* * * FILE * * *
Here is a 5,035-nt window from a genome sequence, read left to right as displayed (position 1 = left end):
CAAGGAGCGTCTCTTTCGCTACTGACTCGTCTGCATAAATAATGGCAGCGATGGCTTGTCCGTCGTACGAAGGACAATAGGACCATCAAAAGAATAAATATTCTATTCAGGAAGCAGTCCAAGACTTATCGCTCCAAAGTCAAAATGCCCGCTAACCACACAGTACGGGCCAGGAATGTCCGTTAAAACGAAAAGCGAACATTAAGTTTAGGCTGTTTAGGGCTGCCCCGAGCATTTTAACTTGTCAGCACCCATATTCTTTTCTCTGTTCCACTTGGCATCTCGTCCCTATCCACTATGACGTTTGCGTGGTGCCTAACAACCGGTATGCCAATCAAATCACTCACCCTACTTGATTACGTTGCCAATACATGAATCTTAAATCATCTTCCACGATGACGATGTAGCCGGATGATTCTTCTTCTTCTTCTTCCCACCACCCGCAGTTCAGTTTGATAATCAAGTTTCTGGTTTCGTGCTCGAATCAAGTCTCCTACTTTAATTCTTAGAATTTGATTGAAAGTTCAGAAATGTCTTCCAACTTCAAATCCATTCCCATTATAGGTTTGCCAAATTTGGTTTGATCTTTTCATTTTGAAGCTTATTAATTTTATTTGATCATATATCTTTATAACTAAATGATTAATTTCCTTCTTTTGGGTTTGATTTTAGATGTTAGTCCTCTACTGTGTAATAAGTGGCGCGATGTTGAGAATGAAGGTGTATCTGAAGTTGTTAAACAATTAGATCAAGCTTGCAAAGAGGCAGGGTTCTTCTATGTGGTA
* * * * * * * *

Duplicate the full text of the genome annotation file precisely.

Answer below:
Here is a 5,035-nt window from a genome sequence, read left to right as displayed (position 1 = left end):
CAAGGAGCGTCTCTTTCGCTACTGACTCGTCTGCATAAATAATGGCAGCGATGGCTTGTCCGTCGTACGAAGGACAATAGGACCATCAAAAGAATAAATATTCTATTCAGGAAGCAGTCCAAGACTTATCGCTCCAAAGTCAAAATGCCCGCTAACCACACAGTACGGGCCAGGAATGTCCGTTAAAACGAAAAGCGAACATTAAGTTTAGGCTGTTTAGGGCTGCCCCGAGCATTTTAACTTGTCAGCACCCATATTCTTTTCTCTGTTCCACTTGGCATCTCGTCCCTATCCACTATGACGTTTGCGTGGTGCCTAACAACCGGTATGCCAATCAAATCACTCACCCTACTTGATTACGTTGCCAATACATGAATCTTAAATCATCTTCCACGATGACGATGTAGCCGGATGATTCTTCTTCTTCTTCTTCCCACCACCCGCAGTTCAGTTTGATAATCAAGTTTCTGGTTTCGTGCTCGAATCAAGTCTCCTACTTTAATTCTTAGAATTTGATTGAAAGTTCAGAAATGTCTTCCAACTTCAAATCCATTCCCATTATAGGTTTGCCAAATTTGGTTTGATCTTTTCATTTTGAAGCTTATTAATTTTATTTGATCATATATCTTTATAACTAAATGATTAATTTCCTTCTTTTGGGTTTGATTTTAGATGTTAGTCCTCTACTGTGTAATAAGTGGCGCGATGTTGAGAATGAAGGTGTATCTGAAGTTGTTAAACAATTAGATCAAGCTTGCAAAGAGGCAGGGTTCTTCTATGTGGTA